U.S. natural gas futures rose about 2% on Wednesday from a 10-month low in the prior session on forecasts for higher demand for liquefied natural gas (LNG) exports over the next two weeks than previously expected.
Traders said the biggest uncertainty for the market remains when Freeport LNG will restart its LNG export plant in Texas.
After several delays from October to November and then to December, Freeport now expects the facility to return in the second half of January, pending regulatory approvals.
That is in line with what many analysts have long been saying – that Freeport would likely return during the first quarter of 2023 because the company still has a lot of work to do to satisfy federal regulators before restarting the plant.
Whenever Freeport returns, U.S. demand for gas will jump. The plant can turn about 2.1 bcfd of gas into LNG, which is about 2% of U.S. daily production.
Freeport shut on June 8 after a pipe failure caused an explosion due to inadequate operating and testing procedures, and human error and fatigue, according to a report by consultants hired to review the incident and suggest corrective actions.
Several vessels, including Prism Diversity, Prism Courage, Prism Agility and Elisa Larus, have been waiting in the Gulf of Mexico to pick up LNG from Freeport, some since early November.
Other ships were sailing toward the plant, including Corcovado LNG, which is expected to arrive in mid January, and Kmarin Diamond and Wilforce expected in late January.
In other LNG news, the Cadiz Knutsen was expected to arrive at Constellation Energy Corp’s Everett LNG terminal in Massachusetts in a few days with a third cargo of the super-cooled fuel from Trinidad this winter. Cadiz Knutsen also delivered LNG to Everett in November and December.
But with Everett competing with European buyers willing to pay around $21 per million British thermal units (mmBtu) for gas versus just $4 in the United States, the Massachusetts port imported just 19.7 billion cubic feet (bcf) of gas as LNG in 2022, according to Refinitiv data. That is down from 21.4 bcf in 2021 and a five-year (2017-2021) average of 40.2 bcf, according to federal energy data.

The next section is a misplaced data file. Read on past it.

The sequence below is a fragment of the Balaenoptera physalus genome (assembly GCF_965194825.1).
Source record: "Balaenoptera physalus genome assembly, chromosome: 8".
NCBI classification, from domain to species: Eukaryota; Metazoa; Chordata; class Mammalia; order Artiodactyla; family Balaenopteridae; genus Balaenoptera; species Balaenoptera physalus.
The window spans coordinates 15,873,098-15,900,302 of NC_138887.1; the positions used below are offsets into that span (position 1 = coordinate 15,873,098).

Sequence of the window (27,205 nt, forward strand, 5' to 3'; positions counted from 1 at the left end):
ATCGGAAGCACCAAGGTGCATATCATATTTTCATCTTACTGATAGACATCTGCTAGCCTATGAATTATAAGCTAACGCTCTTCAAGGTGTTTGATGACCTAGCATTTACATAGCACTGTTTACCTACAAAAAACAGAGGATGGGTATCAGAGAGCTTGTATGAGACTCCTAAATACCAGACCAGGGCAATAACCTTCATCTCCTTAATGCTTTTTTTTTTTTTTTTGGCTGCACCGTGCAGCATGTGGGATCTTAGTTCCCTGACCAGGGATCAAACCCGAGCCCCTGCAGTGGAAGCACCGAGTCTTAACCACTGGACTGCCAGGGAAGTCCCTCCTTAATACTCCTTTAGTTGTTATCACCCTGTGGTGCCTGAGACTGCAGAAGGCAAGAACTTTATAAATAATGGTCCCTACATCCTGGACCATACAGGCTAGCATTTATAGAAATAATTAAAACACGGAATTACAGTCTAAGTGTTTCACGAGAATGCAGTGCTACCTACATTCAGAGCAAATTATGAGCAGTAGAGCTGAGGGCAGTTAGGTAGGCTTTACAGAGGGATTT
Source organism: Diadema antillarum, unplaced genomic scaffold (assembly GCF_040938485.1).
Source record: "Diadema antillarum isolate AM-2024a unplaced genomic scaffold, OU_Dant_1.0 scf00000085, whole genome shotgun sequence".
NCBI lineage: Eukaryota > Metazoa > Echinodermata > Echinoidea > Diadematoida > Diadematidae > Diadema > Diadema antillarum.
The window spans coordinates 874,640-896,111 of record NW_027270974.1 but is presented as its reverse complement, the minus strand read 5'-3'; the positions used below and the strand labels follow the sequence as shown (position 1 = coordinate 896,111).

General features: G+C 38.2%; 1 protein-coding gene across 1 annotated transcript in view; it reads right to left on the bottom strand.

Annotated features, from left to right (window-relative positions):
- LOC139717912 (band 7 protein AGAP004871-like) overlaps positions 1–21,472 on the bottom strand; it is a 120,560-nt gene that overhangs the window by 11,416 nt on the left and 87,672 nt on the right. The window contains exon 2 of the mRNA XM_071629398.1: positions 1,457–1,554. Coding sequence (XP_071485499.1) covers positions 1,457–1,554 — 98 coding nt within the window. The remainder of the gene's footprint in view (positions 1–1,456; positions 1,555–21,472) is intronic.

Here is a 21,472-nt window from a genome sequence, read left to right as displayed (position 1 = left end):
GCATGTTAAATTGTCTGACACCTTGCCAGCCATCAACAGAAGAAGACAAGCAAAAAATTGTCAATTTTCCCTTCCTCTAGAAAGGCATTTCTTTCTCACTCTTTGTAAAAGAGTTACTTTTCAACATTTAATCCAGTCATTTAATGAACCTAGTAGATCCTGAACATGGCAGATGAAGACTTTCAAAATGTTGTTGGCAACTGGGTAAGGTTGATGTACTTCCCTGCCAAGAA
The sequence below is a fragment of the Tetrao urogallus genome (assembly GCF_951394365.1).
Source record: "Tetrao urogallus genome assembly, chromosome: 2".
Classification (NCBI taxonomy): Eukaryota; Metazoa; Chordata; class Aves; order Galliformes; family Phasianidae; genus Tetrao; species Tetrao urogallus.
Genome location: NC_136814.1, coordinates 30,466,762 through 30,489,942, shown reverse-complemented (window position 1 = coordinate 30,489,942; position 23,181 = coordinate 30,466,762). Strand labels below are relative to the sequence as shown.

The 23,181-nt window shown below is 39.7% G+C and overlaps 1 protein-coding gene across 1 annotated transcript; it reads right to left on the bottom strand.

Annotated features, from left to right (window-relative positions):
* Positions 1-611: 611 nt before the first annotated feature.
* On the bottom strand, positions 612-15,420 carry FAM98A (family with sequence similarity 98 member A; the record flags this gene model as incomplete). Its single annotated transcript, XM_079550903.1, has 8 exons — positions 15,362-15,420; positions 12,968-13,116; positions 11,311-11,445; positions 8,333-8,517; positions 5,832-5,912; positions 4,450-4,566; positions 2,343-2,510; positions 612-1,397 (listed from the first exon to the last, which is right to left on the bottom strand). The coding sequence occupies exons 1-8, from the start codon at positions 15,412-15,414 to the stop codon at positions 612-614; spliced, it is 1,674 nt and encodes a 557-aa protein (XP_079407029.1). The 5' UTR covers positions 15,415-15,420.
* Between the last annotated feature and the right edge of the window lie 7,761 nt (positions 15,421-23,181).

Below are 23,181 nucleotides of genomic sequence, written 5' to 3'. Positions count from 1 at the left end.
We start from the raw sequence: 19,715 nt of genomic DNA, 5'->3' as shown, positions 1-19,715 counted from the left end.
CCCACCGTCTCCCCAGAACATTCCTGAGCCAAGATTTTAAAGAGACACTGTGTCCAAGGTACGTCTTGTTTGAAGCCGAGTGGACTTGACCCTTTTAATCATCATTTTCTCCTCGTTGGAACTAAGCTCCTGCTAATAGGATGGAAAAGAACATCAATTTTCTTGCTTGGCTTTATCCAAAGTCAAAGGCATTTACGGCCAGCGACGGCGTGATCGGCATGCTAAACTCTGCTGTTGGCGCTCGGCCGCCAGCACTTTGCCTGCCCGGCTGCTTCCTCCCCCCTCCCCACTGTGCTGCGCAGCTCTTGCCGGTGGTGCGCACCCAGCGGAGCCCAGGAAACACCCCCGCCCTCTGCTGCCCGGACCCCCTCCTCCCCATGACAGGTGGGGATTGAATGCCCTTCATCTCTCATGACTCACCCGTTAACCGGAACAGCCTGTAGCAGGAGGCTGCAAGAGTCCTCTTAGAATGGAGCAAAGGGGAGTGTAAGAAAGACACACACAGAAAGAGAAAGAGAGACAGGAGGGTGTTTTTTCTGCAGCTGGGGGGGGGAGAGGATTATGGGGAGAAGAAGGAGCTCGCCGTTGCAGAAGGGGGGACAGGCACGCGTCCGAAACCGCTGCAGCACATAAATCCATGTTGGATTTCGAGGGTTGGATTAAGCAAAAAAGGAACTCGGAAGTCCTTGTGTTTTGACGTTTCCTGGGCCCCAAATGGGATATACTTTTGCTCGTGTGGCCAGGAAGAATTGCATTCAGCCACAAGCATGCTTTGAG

New England depends on LNG and oil to fuel some power plants on the coldest days when most of the region’s pipeline gas is used to heat homes and businesses. About half of the power generated in New England comes from gas-fired plants.
Front-month gas futures for February delivery rose 6 cents, or 1.5%, to $4.048 per mmBtu at 8:34 a.m. EST (1334 GMT). On Tuesday, the contract settled at its lowest since Feb. 11.
Despite the price rise, the front-month was still on track to remain in technically oversold territory with a relative strength index (RSI) below 30 for a fifth day in a row for the first time since October.
Data provider Refinitiv said average gas output in the U.S. Lower 48 states rose to 98.3 bcfd so far in January, up from 96.7 bcfd in December but still below the monthly record of 99.9 bcfd in November 2022.
Even though the weather is expected to remain warmer-than-normal through mid-January, Refinitiv projected average U.S. gas demand, including exports, would jump from 110.5 bcfd this week to 121.5 bcfd next week as LNG export rise and temperatures ease ahead of what are usually the coldest weeks of the year.
Those demand forecasts were higher than Refinitiv’s outlook on Tuesday.